Dedicated doctoral students could need support

Being able to explore a specific area in depth and build solid knowledge and experience by joining a research group is appealing. The competition to be offered a place on a doctoral course is tough. Once you have gained a place, it’s then all about hard work where work encroaches more and more into your outside work time.

I remember from my own days as a doctoral student when I also became a parent for the first time. My doctoral studies and family time merged into one. Having said that, it was a fun time, at no time since have I had the same opportunity to delve deeper into a subject area. Naturally, you face demands during your time as a doctoral student, some of which are framed into a competition with yourself.

During the course of last year, just over 200 doctoral positions were advertised at KTH for which we received 14,788 applications. Around a third of the applicants accepted onto a doctoral course were KTH graduates. Around half had a degree from a country other than Sweden. There are various forms of financing available to doctoral students at KTH, grants or industrial scholarships where the company for whom the doctoral student usually works pays their salary.

This means that circumstances vary for the group of around 2,000 doctoral students at KTH today.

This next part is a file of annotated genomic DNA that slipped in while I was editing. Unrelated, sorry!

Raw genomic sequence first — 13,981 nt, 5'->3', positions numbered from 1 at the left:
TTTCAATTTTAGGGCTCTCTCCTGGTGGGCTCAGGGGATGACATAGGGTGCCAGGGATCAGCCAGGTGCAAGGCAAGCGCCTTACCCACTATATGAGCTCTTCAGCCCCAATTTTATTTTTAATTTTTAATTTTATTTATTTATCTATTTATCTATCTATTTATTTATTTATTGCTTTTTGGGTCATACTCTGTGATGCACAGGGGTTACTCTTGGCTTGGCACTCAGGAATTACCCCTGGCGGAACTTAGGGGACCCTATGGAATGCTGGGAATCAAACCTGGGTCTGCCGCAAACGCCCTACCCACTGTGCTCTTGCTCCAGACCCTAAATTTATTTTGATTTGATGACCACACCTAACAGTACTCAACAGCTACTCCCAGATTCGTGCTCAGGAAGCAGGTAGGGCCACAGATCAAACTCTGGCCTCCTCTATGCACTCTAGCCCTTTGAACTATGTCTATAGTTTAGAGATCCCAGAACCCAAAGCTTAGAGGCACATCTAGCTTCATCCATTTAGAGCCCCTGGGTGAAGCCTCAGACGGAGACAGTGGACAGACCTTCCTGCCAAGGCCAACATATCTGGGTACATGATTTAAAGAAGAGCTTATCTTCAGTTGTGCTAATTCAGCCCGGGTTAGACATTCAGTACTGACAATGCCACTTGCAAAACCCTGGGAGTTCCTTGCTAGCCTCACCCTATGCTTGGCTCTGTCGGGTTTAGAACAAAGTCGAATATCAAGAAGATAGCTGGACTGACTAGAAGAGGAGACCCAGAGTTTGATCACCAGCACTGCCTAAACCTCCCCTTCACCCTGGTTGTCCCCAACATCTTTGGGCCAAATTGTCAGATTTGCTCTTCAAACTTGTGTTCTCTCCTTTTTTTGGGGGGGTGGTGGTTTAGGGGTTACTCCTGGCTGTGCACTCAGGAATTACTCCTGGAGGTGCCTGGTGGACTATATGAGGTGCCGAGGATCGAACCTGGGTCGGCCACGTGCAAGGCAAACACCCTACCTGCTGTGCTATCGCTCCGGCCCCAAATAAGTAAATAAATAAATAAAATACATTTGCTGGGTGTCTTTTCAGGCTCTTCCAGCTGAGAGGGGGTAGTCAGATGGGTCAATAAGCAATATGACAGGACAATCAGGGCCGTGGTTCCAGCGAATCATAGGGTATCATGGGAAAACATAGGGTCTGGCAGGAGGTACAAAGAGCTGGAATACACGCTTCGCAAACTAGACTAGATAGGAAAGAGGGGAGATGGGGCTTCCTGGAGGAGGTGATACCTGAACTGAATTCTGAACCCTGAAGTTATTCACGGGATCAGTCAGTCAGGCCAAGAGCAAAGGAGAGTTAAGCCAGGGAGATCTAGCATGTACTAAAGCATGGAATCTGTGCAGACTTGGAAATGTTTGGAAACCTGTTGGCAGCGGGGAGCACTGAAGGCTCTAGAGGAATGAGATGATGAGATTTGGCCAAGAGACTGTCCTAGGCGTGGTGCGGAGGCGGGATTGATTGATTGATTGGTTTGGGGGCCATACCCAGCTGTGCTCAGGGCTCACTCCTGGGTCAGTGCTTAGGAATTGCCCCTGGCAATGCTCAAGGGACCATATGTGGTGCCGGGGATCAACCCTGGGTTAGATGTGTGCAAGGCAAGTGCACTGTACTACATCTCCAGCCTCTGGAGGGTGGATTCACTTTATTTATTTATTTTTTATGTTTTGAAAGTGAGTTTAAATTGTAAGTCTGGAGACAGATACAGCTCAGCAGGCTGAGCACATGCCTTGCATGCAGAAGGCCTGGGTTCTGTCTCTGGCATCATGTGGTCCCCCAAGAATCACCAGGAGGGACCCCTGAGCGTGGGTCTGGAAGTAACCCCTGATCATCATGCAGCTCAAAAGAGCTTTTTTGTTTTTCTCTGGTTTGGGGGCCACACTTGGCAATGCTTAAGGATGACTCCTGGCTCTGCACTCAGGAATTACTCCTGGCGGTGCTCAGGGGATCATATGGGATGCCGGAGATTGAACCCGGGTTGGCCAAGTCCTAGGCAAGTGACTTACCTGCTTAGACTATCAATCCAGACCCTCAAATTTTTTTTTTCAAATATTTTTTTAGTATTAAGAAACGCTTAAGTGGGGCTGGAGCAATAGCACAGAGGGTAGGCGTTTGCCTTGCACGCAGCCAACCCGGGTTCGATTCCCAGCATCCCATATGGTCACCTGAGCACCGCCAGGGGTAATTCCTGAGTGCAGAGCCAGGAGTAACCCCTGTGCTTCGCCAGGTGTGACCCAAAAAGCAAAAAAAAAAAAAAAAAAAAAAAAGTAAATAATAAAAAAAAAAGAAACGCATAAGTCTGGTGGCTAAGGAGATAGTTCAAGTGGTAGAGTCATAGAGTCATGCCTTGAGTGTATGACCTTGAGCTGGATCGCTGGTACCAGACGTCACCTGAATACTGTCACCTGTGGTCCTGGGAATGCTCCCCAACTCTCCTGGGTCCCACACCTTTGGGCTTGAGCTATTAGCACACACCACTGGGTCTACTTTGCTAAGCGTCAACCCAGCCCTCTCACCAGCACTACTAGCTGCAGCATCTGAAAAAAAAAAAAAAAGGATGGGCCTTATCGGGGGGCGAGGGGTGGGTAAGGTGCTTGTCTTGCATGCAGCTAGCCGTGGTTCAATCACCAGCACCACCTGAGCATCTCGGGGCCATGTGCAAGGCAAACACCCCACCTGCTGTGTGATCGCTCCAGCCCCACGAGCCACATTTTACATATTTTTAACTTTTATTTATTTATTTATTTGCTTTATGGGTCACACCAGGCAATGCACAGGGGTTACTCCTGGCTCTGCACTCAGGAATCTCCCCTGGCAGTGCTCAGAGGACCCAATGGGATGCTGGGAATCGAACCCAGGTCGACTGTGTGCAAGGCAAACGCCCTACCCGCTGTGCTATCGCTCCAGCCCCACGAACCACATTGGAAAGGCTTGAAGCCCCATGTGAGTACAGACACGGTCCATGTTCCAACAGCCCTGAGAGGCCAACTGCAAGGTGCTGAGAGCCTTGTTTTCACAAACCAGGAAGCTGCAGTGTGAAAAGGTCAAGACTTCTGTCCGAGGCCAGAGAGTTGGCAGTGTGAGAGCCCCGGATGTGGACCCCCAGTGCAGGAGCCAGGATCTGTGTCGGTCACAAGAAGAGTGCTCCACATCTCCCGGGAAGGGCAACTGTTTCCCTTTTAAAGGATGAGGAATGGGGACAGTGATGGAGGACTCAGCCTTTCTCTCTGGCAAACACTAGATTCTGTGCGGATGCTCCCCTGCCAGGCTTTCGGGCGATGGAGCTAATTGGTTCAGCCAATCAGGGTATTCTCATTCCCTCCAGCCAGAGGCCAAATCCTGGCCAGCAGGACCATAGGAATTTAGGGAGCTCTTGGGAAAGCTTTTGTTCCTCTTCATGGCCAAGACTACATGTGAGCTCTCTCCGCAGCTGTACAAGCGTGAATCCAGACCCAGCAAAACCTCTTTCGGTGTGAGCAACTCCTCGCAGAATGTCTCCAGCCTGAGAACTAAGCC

The road to a thesis and doctoral gown means hard work. A survey performed in the spring by the ST union, shows that being a doctoral student can put you in a vulnerable position. High ambition and tremendous commitment are naturally both good and necessary attributes for a researcher, but it can sometimes be difficult to set sensible boundaries for your work.

Stress, unclear future job prospects, far too few hours of supervision and very extensive individual responsibility can sometimes make it difficult to take a dispassionate look at your third cycle studies. It is therefore important to spot danger signs at an early stage.

According to the survey, 30 percent of the 229 doctoral members who responded to the survey, said that they had not known what was expected of them and around half said that they are unable to complete the work they need to do within normal working hours.

These are worrying tendencies. And something we are actively addressing at KTH.

Naturally, our doctoral students have the right to a good work environment. Self-evidently, principal supervisors and assistant supervisors should allow sufficient time for each individual doctoral student. Having said that, if you are studying to become a researcher, you need to possess initiative and independence. However, there is an unhealthy culture that is of the view that unless you dedicate all your waking hours to your “calling”, you are not a good enough researcher or research student. This culture stifles creativity. Creativity can surely blossom when you give your brain the occasional chance to rest.